To join she gave in to the demand for “collateral” – material to be held in trust, and forfeited if they broke the group’s vow of silence. Some handed over deeds to their homes, or wrote down stories of childhood abuse, which may or may not be true. Often, as in Sylvie’s case, it was explicit photographs of herself, which she handed over to a senior DOS member. Sylvie said she was told that providing “collateral” was meant to show dedication.
In reality, she said, the fear of its dissemination made her feel she could not refuse orders from her master, Monica Duran, including one that led her to a bedroom where Raniere performed oral sex on her.
“It just felt like in a whole different realm of darkness,” she said. “It was nothing like what I expected in the conversation with Monica about me becoming a better person.”
An actress from California named Nicole said she joined DOS at the invitation of Mack, whom she looked upon as a mentor.
“I was already stuck,” Nicole testified. “I wanted to believe her.”
Another witness, a 29-year-old Californian model identified as “J,” testified that her DOS collateral included an account of being sexually molested when she was 12. Mack later told her that fulfilling an assignment to “seduce” Raniere would help heal the trauma from that incident, “J” said.
“My understanding now is that I was being groomed to be part of his harem,” she testified, adding that she fled and did not carry out the assignment.
Lauren Salzman, 42, whose mother Nancy co-founded the organisation and is one of the five to have pled guilty earlier this year, claimed on the stand that women were whipped with leather straps if they did not obey Raniere. She also alleged that the victims were forced to hold painful poses for long periods of time and stand barefoot in the snow.
Mark Vicente, the only male victim to testify, described how Raniere’s philosophy worked. He said that some upper-level courses were aimed at changing students’ “programming,” likening the process to hacking a computer. The courses eroded people’s “instinctual” sense of ethics, he said.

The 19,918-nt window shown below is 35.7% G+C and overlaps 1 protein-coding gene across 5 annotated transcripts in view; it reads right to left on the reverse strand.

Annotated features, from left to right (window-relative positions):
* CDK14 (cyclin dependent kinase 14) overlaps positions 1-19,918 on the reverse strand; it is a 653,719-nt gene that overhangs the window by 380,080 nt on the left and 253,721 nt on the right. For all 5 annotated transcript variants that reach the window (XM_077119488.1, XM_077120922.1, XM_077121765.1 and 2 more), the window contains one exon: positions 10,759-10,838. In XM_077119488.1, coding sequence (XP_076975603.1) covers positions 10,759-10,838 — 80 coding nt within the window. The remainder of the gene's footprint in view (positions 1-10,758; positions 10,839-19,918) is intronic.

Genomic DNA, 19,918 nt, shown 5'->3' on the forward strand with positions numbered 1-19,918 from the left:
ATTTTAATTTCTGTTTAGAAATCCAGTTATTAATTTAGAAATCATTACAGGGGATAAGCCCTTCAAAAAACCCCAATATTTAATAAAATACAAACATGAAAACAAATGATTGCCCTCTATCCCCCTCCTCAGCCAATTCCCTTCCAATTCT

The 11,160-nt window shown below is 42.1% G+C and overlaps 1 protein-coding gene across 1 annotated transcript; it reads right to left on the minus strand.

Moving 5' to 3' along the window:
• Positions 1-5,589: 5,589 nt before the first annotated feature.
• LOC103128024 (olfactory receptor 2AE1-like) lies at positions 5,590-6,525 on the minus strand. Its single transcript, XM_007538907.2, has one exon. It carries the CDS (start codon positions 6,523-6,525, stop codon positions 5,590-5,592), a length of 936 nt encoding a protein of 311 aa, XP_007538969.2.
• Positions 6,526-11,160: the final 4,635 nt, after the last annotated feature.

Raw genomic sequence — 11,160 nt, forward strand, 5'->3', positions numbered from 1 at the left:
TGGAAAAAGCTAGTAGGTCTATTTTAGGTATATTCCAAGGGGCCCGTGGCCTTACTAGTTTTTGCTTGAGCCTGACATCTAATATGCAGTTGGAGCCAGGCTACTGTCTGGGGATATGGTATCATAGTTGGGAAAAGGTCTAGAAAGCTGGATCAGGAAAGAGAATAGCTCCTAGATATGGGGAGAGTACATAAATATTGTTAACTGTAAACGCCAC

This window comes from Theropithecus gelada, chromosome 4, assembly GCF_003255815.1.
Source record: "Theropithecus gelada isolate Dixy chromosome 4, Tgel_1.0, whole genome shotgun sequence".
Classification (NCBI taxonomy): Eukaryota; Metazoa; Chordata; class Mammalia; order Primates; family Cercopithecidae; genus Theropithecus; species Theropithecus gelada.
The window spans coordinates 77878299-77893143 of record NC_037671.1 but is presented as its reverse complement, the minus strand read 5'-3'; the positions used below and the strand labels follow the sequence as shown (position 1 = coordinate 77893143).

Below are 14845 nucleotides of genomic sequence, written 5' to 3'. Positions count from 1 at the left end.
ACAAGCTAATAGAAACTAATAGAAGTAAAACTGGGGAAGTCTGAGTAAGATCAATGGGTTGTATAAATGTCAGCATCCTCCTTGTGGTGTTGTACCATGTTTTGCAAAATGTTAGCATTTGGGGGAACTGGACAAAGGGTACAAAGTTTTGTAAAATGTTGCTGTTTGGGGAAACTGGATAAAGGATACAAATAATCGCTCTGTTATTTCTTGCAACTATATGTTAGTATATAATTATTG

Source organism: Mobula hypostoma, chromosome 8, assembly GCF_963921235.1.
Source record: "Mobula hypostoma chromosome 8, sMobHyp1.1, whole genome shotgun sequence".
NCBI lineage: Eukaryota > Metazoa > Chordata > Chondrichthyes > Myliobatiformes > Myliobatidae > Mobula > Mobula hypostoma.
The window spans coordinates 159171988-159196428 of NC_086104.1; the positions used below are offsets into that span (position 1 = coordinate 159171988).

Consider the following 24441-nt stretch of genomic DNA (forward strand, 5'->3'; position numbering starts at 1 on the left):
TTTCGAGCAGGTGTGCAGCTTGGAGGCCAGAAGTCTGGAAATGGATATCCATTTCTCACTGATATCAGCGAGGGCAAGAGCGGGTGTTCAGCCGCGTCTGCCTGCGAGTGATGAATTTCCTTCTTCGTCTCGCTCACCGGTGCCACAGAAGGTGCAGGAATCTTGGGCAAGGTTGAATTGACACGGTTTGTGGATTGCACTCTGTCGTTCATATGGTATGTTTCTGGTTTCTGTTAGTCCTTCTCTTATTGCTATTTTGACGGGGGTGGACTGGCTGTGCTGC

“It in essence played with our moral compass,” he said.
The sixth victim, Daniela, moved to New York state with her parents, who were both Nxivm devotees. She testified that Raniere began a sexual relationship with her and with her younger sister when both were teenagers. He became enraged, Daniela said, when she told him she was attracted to another man and directed that she be confined to a room until she repented.
She remained in the room for nearly two years until her father and a senior Nxivm member freed her and drove her to the Mexican border.
“Raniere set up a criminal organisation with a never-ending flow of women and money,” said Ms Penza, prosecuting.
Yet Raniere’s lawyers fought back, led by Mr Agnifilo, a high-profile pugilist said to charge as much as $2,500 per hour.
Mr Agnifilo represented former IMF chief Dominique Strauss-Kahn in 2011 when he was accused of assaulting a New York hotel chambermaid – the charges were dropped – and defended Roger Ng, the Goldman Sachs financier swept up in the huge fraud around the Malaysian state-owned development fund, 1Malaysia Development Berhad, or 1MDB.
He also previously represented Martin Shkreli, the convicted securities fraudster who became an international pariah for hiking the price of a potentially life-saving drug by more than 5,000 percent.
“So this is probably my 10th client who is the smartest man in the world,” he said, before the trial.
Raniere himself maintained an elusive profile, becoming even more secretive when the exposes began being published in 2010. In October 2017 a New York Times story caught the attention of the state police, whose investigation led to Raniere’s arrest in Mexico five months later.
In an attempt to explain his organisation, he granted an interview to the New York Times, published shortly after his arrest.
“I think in many of those circumstances, I’m investing,” he said, when asked about his methods.
“And when they accuse me of taking from them, I say, ‘You know, honestly, I’m investing, so if anything, maybe I don’t get a return on my investment, but I made that choice.’ ”
On Monday, in court, Miss Oxenberg was sitting alongside Nicole and Daniela, listening to the summing up of a case against a man who certainly changed their lives.
It was Miss Oxenberg’s mother who initially took her to a meeting for a Nxivm motivational course back in 2011, after her daughter wanted to try her hand at being an entrepreneur.
“I brought her in. And that's why I feel responsible for getting her out,” she said, speaking last autumn to promote her book about the saga.
“At first I felt horrendous guilt that I had participated in bringing my daughter into an organisation that was this deviant and dangerous.
“I did my darnedest to try to get her involved in other things, to try and redirect her interests, to try and get her other jobs. But nothing worked.
“I couldn't believe the hold that they had over her.”